In 1795, the philosopher Immanuel Kant published an essay called “Perpetual Peace.” Kant sketches the outlines of what it might require for humans to live together on earth in peace. It’s well worth reading, but there was a particular section that caught my attention. This has to do with the unruled, the uninhabitable, the inhospitable and what Kant calls ‘lands without owners’ (terra nullius). How should we interact in the lands at the edge our world? Lands that appear to the eyes looking from the outside in, and the inside out, to be terra nova.
Uninhabitable parts of the earth–the sea and the deserts–divide this community of all men, but the ship and the camel (the desert ship) enable them to approach each other across these unruled regions and to establish communication by using the common right to the face of the earth, which belongs to human beings generally. The inhospitality of the inhabitants of coasts (for instance, of the Barbary Coast) in robbing ships in neighboring seas or enslaving stranded travelers, or the inhospitality of the inhabitants of the deserts (for instance, the Bedouin Arabs) who view contact with nomadic tribes as conferring the right to plunder them, is thus opposed to natural law, even though it extends the right of hospitality, i.e., the privilege of foreign arrivals, no further than to conditions of the possibility of seeking to communicate with the prior inhabitants. In this way distant parts of the world can come into peaceable relations with each other, and these are finally publicly established by law. Thus the human race can gradually be brought closer and closer to a constitution establishing world citizenship.
But to this perfection compare the inhospitable actions of the civilized and especially of the commercial states of our part of the world. The injustice which they show to lands and peoples they visit (which is equivalent to conquering them) is carried by them to terrifying lengths. America, the lands inhabited by the Negro, the Spice Islands, the Cape, etc., were at the time of their discovery considered by these civilized intruders as lands without owners, for they counted the inhabitants as nothing. In East India (Hindustan), under the pretense of establishing economic undertakings, they brought in foreign soldiers and used them to oppress the natives, excited widespread wars among the various states, spread famine, rebellion, perfidy, and the whole litany of evils which afflict mankind.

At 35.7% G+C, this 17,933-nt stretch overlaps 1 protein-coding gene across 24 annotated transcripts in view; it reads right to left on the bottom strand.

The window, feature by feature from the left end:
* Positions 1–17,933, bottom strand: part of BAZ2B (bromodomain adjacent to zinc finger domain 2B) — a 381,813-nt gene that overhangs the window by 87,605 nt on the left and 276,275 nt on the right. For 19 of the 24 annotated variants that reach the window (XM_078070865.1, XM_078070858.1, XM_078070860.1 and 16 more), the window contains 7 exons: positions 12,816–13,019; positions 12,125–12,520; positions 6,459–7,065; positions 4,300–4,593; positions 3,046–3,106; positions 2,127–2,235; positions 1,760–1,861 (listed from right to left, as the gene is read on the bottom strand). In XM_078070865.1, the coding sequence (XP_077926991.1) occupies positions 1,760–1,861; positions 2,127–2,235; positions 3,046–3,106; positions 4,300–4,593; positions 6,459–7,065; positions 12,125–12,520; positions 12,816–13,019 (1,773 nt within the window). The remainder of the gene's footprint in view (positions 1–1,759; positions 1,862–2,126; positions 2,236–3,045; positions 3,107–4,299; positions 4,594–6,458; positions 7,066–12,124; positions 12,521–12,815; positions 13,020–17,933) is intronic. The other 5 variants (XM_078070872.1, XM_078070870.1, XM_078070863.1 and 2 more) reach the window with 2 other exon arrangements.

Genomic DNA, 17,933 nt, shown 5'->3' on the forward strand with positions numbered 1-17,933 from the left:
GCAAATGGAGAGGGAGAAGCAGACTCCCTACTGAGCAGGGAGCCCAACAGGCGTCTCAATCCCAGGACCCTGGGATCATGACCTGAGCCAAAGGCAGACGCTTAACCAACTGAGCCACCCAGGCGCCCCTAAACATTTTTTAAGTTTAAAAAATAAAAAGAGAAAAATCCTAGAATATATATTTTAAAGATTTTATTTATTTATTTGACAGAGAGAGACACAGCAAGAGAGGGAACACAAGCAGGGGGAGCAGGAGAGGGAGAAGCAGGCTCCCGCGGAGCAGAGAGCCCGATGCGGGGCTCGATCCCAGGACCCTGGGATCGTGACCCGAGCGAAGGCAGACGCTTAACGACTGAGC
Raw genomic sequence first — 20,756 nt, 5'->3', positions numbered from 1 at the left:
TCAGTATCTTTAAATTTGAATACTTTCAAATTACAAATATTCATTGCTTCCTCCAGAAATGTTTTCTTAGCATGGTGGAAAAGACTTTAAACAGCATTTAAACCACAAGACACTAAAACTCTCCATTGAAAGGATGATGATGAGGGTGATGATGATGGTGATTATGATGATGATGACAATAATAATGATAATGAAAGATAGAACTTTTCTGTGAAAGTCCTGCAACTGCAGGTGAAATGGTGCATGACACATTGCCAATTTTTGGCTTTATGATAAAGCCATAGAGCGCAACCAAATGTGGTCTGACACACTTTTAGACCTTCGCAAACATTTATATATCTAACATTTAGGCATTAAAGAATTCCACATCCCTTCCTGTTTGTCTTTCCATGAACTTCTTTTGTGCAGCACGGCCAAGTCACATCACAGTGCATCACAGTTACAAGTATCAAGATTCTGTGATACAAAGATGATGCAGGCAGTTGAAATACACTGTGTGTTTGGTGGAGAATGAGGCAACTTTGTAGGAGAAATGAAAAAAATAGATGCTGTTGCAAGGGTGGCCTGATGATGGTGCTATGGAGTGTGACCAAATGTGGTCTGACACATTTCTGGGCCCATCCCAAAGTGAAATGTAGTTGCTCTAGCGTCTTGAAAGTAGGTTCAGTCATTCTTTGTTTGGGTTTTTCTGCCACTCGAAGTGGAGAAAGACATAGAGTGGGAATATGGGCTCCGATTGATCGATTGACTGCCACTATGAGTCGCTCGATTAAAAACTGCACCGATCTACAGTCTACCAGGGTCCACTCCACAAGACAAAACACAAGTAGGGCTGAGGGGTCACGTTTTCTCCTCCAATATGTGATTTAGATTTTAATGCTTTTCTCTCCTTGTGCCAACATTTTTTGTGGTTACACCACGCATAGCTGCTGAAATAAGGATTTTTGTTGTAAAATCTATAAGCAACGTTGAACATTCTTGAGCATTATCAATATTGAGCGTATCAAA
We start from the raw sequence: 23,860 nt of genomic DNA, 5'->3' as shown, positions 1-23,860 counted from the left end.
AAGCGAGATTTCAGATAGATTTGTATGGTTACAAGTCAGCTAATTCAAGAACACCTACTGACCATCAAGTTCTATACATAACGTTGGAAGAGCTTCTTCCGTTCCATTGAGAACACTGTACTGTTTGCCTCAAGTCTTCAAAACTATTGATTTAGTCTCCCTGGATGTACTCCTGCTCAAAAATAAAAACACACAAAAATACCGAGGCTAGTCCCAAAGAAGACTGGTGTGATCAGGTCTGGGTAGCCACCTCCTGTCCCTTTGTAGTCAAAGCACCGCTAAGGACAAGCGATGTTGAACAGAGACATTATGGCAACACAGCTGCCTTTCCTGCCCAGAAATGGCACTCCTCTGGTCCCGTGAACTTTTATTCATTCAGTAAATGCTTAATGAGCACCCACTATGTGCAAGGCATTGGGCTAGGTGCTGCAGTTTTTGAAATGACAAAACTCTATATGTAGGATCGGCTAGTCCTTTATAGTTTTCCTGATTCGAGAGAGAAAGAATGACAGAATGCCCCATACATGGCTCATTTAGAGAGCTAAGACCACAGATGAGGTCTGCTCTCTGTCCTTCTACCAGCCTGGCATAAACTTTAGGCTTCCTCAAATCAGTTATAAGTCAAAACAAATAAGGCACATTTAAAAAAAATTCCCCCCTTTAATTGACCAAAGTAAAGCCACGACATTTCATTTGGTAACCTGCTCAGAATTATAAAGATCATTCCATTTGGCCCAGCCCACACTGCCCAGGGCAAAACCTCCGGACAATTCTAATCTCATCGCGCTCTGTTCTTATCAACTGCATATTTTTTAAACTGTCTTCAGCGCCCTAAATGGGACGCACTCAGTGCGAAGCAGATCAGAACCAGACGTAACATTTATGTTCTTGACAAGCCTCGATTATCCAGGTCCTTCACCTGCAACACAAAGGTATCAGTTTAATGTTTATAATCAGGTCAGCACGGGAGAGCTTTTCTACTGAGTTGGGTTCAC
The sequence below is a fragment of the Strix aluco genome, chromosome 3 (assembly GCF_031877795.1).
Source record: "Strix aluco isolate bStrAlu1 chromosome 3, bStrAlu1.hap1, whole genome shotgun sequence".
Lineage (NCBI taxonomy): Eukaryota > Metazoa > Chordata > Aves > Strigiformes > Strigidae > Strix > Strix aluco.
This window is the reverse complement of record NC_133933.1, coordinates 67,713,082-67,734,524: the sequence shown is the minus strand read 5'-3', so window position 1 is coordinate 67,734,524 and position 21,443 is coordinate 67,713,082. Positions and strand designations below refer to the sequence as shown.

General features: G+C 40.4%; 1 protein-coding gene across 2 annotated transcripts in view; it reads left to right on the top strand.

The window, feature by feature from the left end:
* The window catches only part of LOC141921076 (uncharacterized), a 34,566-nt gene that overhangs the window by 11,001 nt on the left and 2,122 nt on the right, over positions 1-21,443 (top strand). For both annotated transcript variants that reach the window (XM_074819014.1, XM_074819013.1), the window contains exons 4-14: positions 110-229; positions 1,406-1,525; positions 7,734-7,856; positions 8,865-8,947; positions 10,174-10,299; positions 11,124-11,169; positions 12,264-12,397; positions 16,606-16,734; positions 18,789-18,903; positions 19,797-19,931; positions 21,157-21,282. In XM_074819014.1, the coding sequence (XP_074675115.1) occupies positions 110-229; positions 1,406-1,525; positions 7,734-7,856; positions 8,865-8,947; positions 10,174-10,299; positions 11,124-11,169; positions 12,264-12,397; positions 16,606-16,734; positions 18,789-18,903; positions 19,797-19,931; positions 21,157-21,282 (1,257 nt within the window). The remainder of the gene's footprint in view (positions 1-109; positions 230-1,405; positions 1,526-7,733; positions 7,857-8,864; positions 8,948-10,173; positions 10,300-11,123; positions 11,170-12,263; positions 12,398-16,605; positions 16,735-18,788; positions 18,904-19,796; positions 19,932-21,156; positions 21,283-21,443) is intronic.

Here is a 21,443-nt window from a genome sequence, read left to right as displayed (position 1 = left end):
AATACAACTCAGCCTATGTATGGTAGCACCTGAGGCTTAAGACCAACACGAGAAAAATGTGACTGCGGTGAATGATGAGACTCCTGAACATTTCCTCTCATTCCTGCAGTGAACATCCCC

In particular what’s interesting is this idea of a blank slate, a new world, a chance to start over again from scratch. America is, of course, the embodiment of this idea. To see a blank slate or a new world requires certain kind of blindness. It’s a kind of negative seeing that projects a space that might allow freedom, an escape, from the world in which one is always already enmeshed. It’s a kind of seeing that moves from the inside out.
When we were able to say that “on the internet, no one knows you’re a dog”, we were projecting a kind of blank slate. The Network appears to us as terra nullius, a land without owners. It’s a place where we can get a fresh start, a level playing field, a place where the incumbents don’t dominate.
When we see by projection, it’s as though we’ve entered a bright room out of the darkness. It takes a while for our eyes to adjust. But once they do, we start to see that our new world is someone else’s old world. What we perceived as a blank slate is really a palimpsest.
As our eyes begin to adjust to the lighting of the Network, what writing is becoming visible? What’s the old world of this new world we believe we’ve created?